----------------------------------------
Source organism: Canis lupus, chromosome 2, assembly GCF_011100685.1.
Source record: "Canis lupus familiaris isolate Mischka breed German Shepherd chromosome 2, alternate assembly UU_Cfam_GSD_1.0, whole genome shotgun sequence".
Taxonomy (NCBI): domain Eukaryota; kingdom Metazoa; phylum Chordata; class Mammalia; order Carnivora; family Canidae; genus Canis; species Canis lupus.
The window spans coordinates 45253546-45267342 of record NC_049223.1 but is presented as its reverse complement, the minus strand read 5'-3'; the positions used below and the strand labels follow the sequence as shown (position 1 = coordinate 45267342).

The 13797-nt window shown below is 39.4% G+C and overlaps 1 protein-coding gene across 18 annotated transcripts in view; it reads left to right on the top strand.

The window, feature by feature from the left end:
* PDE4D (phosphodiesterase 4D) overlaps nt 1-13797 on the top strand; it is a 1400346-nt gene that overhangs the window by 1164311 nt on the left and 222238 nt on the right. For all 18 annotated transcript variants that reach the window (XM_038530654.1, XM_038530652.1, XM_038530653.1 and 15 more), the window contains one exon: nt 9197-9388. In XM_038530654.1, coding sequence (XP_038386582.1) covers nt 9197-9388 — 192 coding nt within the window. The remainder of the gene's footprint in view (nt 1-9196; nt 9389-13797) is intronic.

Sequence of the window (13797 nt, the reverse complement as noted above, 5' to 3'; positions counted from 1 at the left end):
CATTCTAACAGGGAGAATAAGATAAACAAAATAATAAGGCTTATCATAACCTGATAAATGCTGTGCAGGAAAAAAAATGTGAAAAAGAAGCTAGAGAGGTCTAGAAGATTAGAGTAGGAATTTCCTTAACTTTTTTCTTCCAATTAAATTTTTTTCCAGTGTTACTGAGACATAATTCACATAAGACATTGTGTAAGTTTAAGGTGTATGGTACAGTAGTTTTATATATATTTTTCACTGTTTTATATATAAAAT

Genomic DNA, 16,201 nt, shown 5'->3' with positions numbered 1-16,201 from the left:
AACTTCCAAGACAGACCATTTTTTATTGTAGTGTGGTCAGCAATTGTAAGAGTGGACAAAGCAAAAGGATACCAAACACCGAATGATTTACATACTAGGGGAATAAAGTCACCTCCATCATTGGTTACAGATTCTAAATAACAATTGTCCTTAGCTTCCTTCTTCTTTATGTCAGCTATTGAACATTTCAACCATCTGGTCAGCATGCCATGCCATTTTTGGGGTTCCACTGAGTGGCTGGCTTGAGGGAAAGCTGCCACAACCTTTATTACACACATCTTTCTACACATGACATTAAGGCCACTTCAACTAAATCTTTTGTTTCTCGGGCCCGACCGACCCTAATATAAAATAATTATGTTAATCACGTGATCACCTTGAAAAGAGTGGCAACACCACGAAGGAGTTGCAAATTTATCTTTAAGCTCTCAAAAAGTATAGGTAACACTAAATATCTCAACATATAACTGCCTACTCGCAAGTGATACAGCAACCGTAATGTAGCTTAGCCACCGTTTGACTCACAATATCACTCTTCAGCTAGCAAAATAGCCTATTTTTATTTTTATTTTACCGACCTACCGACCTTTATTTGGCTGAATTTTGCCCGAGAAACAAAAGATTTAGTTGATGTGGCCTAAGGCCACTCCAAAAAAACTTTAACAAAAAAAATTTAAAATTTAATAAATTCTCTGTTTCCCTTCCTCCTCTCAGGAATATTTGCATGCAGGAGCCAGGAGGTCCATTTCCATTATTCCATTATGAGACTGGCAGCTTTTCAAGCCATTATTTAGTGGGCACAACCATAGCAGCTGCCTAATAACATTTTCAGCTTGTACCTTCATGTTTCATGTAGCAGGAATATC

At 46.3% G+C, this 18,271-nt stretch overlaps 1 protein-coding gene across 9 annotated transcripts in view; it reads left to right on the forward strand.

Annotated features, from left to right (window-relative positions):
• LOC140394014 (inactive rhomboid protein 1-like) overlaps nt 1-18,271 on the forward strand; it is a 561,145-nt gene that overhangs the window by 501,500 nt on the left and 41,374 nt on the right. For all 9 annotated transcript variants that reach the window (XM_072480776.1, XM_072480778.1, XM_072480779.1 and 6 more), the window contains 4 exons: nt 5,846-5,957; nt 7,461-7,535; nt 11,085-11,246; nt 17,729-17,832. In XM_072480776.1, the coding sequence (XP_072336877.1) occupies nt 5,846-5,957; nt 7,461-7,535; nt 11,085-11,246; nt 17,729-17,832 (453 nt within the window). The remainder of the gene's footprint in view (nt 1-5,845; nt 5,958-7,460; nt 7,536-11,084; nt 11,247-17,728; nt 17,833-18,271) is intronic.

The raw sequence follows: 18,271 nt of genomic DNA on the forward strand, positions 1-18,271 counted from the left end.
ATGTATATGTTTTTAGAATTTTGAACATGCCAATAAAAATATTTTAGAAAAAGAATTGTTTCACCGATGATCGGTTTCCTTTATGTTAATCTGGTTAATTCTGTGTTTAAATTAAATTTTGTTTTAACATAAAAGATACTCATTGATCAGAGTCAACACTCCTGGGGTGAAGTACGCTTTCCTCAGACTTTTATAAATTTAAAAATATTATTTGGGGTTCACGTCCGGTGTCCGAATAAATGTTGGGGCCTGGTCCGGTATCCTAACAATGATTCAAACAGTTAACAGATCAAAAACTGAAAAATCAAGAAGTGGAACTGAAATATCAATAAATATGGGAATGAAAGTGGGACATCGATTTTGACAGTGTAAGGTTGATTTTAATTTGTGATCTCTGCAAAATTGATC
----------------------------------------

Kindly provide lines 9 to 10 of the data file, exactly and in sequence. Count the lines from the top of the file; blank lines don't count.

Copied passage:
CATTCTAACAGGGAGAATAAGATAAACAAAATAATAAGGCTTATCATAACCTGATAAATGCTGTGCAGGAAAAAAAATGTGAAAAAGAAGCTAGAGAGGTCTAGAAGATTAGAGTAGGAATTTCCTTAACTTTTTTCTTCCAATTAAATTTTTTTCCAGTGTTACTGAGACATAATTCACATAAGACATTGTGTAAGTTTAAGGTGTATGGTACAGTAGTTTTATATATATTTTTCACTGTTTTATATATAAAAT

Genomic DNA, 16,201 nt, shown 5'->3' with positions numbered 1-16,201 from the left: